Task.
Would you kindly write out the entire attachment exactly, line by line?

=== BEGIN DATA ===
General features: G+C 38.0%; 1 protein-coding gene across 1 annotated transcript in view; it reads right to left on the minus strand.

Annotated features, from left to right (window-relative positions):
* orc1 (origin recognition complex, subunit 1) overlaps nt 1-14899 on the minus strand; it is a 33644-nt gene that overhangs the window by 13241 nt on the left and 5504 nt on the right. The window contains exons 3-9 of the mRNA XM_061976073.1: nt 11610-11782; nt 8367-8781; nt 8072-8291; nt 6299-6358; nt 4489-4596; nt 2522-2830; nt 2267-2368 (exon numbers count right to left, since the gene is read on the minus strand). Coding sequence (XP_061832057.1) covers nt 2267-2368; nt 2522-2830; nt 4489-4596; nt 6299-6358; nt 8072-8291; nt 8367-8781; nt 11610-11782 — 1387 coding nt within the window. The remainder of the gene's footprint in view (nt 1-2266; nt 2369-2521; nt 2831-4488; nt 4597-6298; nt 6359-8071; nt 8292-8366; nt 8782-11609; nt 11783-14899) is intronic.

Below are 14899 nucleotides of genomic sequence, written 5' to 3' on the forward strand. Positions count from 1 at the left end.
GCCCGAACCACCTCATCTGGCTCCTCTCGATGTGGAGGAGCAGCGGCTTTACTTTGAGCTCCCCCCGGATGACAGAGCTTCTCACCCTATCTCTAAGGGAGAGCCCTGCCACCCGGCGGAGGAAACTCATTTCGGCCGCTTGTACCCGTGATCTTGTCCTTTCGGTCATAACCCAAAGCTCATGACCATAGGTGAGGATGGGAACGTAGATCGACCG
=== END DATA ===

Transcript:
General features: G+C 38.0%; 1 protein-coding gene across 1 annotated transcript in view; it reads right to left on the minus strand.

Annotated features, from left to right (window-relative positions):
* orc1 (origin recognition complex, subunit 1) overlaps nt 1-14899 on the minus strand; it is a 33644-nt gene that overhangs the window by 13241 nt on the left and 5504 nt on the right. The window contains exons 3-9 of the mRNA XM_061976073.1: nt 11610-11782; nt 8367-8781; nt 8072-8291; nt 6299-6358; nt 4489-4596; nt 2522-2830; nt 2267-2368 (exon numbers count right to left, since the gene is read on the minus strand). Coding sequence (XP_061832057.1) covers nt 2267-2368; nt 2522-2830; nt 4489-4596; nt 6299-6358; nt 8072-8291; nt 8367-8781; nt 11610-11782 — 1387 coding nt within the window. The remainder of the gene's footprint in view (nt 1-2266; nt 2369-2521; nt 2831-4488; nt 4597-6298; nt 6359-8071; nt 8292-8366; nt 8782-11609; nt 11783-14899) is intronic.

Below are 14899 nucleotides of genomic sequence, written 5' to 3' on the forward strand. Positions count from 1 at the left end.
GCCCGAACCACCTCATCTGGCTCCTCTCGATGTGGAGGAGCAGCGGCTTTACTTTGAGCTCCCCCCGGATGACAGAGCTTCTCACCCTATCTCTAAGGGAGAGCCCTGCCACCCGGCGGAGGAAACTCATTTCGGCCGCTTGTACCCGTGATCTTGTCCTTTCGGTCATAACCCAAAGCTCATGACCATAGGTGAGGATGGGAACGTAGATCGACCG